Address: Moss Lane,
Capacity: 7,873 (1,323 Seated)
One of those long-standing Non-League stadiums which offers something that should be to everyone’s taste.
Known for sponsorship reasons as the J. Davidson Stadium, it has been home to Altrincham Football Club since opening in 1910. Alty moved here from nearby Pollitt’s Field, and the stadium’s name comes from the road that passes by its southern side.
Moss Lane has in the past been used for games involving Manchester United’s Women’s and Youth Teams. In 1989, Chorley Borough Rugby League Football Club moved to the stadium and renamed themselves Trafford Borough Rugby League Football Club. They would return to Blackpool and become Blackpool Gladiators Rugby League Football Club in 1992, folding five years later.
Location and Getting There
Moss Lane is located less than one mile east of Altrincham Town Centre. Stamford Park is 0.2 miles away to the west, Timperley Brook is 0.2 miles away to the north, and Timperley Hall is around 0.2 miles further north from here.
Parking spaces immediately around Moss Lane’s vicinity are limited in number. Finding free parking in the surrounding streets should not be difficult though.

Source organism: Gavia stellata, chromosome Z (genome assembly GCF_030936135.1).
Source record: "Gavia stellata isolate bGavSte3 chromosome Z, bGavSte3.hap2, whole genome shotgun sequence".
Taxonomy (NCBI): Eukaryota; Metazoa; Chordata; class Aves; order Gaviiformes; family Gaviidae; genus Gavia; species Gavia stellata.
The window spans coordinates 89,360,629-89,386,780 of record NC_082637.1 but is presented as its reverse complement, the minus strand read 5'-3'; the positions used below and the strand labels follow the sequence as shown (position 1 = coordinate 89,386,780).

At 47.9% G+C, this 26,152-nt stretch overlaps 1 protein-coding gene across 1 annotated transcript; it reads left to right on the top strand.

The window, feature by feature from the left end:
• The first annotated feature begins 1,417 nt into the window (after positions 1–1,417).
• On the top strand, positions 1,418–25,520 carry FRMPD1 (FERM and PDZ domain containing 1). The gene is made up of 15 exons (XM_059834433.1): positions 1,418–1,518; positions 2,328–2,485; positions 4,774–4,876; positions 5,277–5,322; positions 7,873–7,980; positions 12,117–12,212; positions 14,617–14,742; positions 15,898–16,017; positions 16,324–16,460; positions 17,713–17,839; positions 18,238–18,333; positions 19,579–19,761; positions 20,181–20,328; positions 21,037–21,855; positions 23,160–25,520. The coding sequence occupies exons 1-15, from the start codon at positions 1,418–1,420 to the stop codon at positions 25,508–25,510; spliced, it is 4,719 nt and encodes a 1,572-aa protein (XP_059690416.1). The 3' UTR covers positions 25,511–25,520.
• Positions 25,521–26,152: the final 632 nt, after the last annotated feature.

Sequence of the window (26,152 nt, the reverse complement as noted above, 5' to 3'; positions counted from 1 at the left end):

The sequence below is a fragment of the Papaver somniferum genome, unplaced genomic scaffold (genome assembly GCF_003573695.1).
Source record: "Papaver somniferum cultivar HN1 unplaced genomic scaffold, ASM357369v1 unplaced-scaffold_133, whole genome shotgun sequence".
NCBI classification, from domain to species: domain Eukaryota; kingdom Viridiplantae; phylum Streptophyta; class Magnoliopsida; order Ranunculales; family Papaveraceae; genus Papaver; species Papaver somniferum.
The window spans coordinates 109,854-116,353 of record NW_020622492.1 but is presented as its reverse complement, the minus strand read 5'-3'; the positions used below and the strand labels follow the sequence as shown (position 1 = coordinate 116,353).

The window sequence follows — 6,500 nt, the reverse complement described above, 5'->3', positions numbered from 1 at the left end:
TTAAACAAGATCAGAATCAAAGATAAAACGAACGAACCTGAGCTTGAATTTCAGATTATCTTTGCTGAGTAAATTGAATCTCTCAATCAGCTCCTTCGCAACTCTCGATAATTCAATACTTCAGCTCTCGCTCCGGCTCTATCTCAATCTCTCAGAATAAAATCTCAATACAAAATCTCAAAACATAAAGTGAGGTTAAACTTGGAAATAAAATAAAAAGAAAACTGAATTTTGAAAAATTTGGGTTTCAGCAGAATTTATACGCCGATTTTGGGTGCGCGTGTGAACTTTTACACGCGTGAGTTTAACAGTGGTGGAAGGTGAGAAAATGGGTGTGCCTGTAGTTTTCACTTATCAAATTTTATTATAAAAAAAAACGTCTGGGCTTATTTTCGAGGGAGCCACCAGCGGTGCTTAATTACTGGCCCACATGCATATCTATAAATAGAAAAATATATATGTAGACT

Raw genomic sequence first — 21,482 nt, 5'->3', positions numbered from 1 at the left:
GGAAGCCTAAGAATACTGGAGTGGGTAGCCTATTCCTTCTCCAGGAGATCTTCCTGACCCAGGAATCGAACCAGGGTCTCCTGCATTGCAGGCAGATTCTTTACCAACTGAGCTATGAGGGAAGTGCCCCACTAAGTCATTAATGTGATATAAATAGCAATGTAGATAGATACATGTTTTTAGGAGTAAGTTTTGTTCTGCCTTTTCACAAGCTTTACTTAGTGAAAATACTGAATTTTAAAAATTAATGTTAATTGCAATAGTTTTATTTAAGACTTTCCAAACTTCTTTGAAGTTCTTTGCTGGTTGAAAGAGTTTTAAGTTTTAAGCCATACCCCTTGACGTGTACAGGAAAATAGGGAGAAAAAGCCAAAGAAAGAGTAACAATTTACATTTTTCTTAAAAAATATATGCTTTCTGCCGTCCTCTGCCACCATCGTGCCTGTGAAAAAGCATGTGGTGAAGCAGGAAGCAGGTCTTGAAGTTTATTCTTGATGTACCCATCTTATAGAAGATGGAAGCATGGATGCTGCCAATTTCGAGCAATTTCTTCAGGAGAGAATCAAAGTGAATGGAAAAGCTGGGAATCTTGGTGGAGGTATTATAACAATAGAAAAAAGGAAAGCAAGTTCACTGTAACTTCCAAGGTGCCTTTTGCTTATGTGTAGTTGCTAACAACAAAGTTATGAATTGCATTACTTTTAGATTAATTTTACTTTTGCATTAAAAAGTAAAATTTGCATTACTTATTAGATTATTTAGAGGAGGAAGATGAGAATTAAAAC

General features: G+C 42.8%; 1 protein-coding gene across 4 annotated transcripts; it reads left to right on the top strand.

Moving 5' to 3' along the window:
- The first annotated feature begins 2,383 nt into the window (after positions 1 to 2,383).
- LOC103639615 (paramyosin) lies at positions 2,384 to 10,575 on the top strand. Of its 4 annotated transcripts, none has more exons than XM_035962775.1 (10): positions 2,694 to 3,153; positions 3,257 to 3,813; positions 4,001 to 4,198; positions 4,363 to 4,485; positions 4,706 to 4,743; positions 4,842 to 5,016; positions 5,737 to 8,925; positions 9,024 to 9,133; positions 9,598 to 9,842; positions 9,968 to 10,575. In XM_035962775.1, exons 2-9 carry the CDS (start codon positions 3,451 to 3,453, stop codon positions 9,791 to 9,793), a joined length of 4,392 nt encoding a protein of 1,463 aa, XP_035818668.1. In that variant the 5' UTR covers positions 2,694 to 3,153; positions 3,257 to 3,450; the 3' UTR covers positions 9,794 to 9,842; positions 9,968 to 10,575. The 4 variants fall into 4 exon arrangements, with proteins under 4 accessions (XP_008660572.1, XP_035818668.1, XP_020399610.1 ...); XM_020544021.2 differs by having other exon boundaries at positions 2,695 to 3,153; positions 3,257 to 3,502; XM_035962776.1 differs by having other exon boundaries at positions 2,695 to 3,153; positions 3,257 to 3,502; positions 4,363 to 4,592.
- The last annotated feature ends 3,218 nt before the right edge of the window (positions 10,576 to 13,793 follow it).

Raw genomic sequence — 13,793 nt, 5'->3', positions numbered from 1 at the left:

Ensure that you are legally allowed to park where you find and do not block the drives of any residents.
Altrincham Station, served by a northern rail line from Manchester, is near to the Town Centre and a 10-15 minute walk west of the ground.
Hale Station is on the same line as Altrincham and the next stop to the south, with the walk from here to Moss Lane also taking between 10 and 15 minute.
Altrincham Station also holds Altrincham Interchange, which is part of the Purple Line of Manchester’s Metrolink system. It comes from Manchester Piccadilly Station and the route takes around 20 minutes with multiple stops in between.
Outside the Ground
Heading to Moss Lane from Altrincham Station will take you along the road Moss Lane and first bring you to the stadium’s southwest corner. Heading clockwise from here and past the concrete perimeter wall will bring you to the West Stand, which is known as the Golf Road End after the street that passes along behind it.